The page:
WINSTON-SALEM, NC – Quantity vs Quality which is better? There are many wrestling fan fests, some small and intimate, and some massive and crowded. It comes down to, what works best for you?
In the ninth version of WrestleCade, held November 26-28, 2021, at the Benton Convention Center in Winston-Salem, NC, founder and promoter Tracy Myers has found a balance that works well for everyone.
I recently attended the CWF Legends Fanfest in Tampa, and it is definitely on the smaller side, and everyone gets all the time to spend with their heroes.
At WrestleCade, nearly 8,000 fans would pass the doors to meet with wrestling legends whose careers spanned from the 1970s, like “Boogie Woogie Man” Jimmy Valiant, through today, like AEW’s FTR, the mysterious Danhausen and the hot free agent Braun Stroman.
Nine years ago, WrestleCade started out as a meet and greet before a big show, said Myers, but when more than half the crowd left after the meet and greet, as a business man, he saw what the fans wanted.
At first, he was surprised that all the wrestlers were selling photos and other gimmicks and that outside vendors were showing up to sell wrestling memorabilia – but it was proof there was something to it. Myers had never attended any of the other big fan fests, even those close by in North Carolina, but he saw an opportunity.
It grew from there to what it is today, a three-day event that includes not only the fan fest meet and greet, but also four separate live wrestling shows, featuring not only his AML promotion, but a mixture of the top talent available on the indy circuit, including many high profile AEW names.
There was also a Friday wrestling seminar hosted by former WWE coach Dr. Tom Prichard, where 21 students learned from one of the best wrestling trainers anywhere. Promoter Steven Frye was the person responsible for Dr. Tom’s seminar, and from these seasoned eyes, Donnie Dollars and Chase Emory were the standouts. Friday also saw Vicki Guerrero host her podcast in person, a live wrestling show, and the evening closed out with Johnny Swinger hosting a late-night event.
The Saturday Fan Fest, running from 10 a.m. to 3 p.m., was a who’s who of the wrestling world. Myers proved that the bigger is better for wrestling fans, keeping the event ticket price to enter low, and spreading out the huge crowd over two massive convention rooms.
There was a higher ticket price for individual autographs from the big names, and there were massive lines for Sting, Kurt Angle, Mick Foley, Ricky Steamboat, Jerry Lawler, the Steiners, Arn Anderson, and Kane. The room stayed busy till the last moments.
The bigger room had at least seven rows of tables with everyone from AEW superstars like Luke Gallows and Karl Anderson, Billy Gunn, QT Marshall, FTR, Matt Hardy, Aleister Black, JD Drake, Thunder Rosa and The Bunny, to recently released WWE stars like Stroman, Buddy Murphy, Enzo, Fandango and Heath Slater.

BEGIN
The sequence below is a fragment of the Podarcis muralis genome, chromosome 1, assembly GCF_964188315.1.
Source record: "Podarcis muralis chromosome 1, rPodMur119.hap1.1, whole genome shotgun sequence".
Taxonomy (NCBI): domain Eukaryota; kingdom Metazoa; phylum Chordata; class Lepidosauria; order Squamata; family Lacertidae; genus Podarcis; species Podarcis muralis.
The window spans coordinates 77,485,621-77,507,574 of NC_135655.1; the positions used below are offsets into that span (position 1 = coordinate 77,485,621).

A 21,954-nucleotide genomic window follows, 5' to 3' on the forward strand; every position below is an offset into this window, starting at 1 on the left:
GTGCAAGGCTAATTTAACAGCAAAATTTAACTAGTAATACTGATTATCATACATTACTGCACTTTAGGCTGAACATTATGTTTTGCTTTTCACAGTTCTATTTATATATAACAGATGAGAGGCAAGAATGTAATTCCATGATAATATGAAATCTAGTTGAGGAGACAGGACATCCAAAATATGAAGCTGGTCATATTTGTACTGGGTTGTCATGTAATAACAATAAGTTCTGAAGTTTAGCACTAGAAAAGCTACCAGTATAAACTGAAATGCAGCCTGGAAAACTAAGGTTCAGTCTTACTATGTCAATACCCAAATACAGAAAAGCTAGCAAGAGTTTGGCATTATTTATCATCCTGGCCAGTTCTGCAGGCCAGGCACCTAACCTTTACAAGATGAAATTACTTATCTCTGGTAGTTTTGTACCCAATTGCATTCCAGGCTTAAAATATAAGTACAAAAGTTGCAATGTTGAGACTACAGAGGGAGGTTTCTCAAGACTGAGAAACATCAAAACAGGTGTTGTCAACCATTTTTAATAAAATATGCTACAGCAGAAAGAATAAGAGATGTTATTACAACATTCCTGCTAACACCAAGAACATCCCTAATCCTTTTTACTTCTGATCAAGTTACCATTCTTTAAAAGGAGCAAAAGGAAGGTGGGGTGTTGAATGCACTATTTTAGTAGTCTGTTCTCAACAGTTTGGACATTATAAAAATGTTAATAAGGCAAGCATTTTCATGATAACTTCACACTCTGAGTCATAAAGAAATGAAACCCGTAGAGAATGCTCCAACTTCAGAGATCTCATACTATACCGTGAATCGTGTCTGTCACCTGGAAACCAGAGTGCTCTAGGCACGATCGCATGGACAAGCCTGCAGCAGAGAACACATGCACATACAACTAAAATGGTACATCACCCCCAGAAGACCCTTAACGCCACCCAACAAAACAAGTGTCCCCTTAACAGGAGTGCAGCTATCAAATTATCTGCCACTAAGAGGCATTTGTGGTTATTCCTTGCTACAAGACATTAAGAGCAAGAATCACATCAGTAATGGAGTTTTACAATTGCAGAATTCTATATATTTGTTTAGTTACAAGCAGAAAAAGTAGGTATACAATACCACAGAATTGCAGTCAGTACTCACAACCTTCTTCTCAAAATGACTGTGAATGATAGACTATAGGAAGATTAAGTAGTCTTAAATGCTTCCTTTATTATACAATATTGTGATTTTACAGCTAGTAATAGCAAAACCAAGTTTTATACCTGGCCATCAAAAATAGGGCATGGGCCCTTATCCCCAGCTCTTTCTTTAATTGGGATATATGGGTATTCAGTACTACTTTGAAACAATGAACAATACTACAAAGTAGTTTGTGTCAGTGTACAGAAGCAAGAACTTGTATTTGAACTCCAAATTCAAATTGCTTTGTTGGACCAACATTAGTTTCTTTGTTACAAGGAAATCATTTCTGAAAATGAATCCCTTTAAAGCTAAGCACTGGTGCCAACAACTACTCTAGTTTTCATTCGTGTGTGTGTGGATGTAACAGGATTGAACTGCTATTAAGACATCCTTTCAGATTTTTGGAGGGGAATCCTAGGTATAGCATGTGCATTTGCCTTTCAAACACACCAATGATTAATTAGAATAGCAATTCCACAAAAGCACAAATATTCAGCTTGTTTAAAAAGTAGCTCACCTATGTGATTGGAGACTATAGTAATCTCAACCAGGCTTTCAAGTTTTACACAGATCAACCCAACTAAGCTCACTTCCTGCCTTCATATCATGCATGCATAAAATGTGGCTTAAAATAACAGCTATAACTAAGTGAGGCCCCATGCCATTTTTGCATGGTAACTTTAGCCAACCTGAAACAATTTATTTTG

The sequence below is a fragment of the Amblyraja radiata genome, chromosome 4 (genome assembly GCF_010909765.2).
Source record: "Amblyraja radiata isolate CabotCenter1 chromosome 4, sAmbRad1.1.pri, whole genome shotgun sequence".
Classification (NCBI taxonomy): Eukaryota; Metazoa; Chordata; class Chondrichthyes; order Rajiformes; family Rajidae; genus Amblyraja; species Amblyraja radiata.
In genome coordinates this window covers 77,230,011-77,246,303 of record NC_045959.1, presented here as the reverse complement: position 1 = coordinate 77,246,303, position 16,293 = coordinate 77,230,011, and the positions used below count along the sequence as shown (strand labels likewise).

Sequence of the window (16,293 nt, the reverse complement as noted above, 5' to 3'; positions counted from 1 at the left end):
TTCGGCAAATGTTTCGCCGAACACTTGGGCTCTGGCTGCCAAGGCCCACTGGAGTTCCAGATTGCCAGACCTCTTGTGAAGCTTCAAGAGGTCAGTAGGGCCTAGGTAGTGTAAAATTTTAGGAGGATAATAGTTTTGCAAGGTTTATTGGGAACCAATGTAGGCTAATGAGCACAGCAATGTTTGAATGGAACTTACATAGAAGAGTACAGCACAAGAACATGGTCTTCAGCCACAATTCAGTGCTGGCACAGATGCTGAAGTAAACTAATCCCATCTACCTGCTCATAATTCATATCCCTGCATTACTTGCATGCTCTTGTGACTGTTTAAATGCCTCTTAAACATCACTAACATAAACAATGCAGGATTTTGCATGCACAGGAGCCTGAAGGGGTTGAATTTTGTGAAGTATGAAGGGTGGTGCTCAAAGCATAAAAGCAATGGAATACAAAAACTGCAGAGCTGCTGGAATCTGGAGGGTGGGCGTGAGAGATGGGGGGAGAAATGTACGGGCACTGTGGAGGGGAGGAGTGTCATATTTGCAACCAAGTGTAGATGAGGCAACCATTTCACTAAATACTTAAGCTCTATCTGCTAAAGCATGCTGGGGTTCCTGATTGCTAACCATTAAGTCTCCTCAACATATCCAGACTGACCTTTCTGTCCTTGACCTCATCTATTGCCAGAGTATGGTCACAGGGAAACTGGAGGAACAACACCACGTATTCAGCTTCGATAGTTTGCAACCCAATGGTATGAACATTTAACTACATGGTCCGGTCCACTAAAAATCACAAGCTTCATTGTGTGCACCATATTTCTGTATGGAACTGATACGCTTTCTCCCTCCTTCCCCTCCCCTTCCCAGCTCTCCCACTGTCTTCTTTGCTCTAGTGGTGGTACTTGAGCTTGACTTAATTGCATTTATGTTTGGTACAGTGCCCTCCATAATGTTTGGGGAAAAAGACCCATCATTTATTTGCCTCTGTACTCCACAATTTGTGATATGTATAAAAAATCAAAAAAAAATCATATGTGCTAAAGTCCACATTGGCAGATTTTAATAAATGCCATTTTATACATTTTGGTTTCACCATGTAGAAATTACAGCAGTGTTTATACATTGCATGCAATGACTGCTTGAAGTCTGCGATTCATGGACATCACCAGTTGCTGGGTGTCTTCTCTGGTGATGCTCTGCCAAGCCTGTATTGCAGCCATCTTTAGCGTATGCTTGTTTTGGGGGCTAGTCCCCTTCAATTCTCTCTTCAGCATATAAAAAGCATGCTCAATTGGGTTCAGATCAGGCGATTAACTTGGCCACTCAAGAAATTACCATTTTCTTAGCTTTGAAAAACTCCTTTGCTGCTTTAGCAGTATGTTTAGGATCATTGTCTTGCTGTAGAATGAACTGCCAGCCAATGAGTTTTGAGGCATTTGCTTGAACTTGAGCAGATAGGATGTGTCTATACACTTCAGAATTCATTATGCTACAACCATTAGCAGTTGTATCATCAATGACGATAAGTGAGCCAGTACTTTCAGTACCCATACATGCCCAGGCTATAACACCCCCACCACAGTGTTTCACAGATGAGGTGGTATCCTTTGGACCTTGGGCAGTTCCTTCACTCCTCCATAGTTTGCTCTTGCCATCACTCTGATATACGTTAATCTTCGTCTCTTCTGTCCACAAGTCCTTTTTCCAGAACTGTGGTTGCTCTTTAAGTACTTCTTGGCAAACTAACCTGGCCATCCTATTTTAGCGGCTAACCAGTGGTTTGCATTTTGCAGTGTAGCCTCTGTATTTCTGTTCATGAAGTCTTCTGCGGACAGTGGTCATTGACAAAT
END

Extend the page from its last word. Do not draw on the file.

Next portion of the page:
Of course there were plenty of older WWE and NWA legends such as the Rock n Roll Express, JJ Dillon, Tully Blanchard, Bill DeMott/Hugh Morrus, Ted DiBiase, Barry Windham, Mike Rotunda, Virgil, Francine, Mickie James, Gillberg, Sgt. Slaughter, and many others.
Plus there was a wealth of indy talent mixing with those in town for a celebration of TNA’s early years, including Ring of Honor’s Danhausen and Caprice Coleman, as well as T.I.M., ODB, James Storm and Amber O’Neal.
Truly there was something for everyone. Some talent had time to spend with every fan, while others had huge line and keep the line moving. I was told Aleister Black and Braun Stroman were both very gracious with every fan. While lines could be long, I think most, if not all fans, went away happy.
Many of the wrestlers roamed the floor, getting a chance to say hello to old friends and hello to people they never worked with but knew of.
The GOUGE Spaceman Frank Hickey Memorial Scientific Rasslin Trophy showed up and was exchanged in almost rapid succession, when champ Seymour Short was choked out by Steven Frye, who was pinned by Brian Logan who was pinned by D Lo Brown who was pinned by Dr Tom Prichard, who submitted to Count Grog (hey, that’s me!), who submitted to James Ellsworth, who got choked out by Gillberg, who was choked out by Fandango, who had it stolen by Seymour Snott, who had it stolen by superfan David Willis (it’s still real to me guy), who was pinned by Sgt Slaughter, who relinquished it back to Willis, who again had it stolen by Seymour Snott. Phew.
There was also a Busted Open podcast live at WrestleCade, and Mark Henry and Dave LaGreca were part of that. There were also plenty of vendors like Top Rope Belts, Highspots, and many vendors selling posters, action figures, books, photos and magazines. Many wrestlers were brought in by these outside vendors to increase traffic to their booths or tables – though some wrestlers just booked their own table to sell photos and autographs.
The Sunday portion of WrestleCade included a special TNA / Impact Q and A with Jeff Jarrett and other TNA stars as well as an early afternoon all-women’s show, followed by another seller late afternoon/ evening AML show. Hats off to Tracy Myers, Tim Blaze and all the WrestleCade staff for pulling this off for the ninth time in 10 years (canceled last year because of COVID).
Indeed, they proved that quality does not suffer from quantity.
TOP PHOTO: FTR (Cash Wheeler and Dax Harwood) with Danhausen at WrestleCade on Saturday, November 27, 2021. Photo by Greg Mosorjak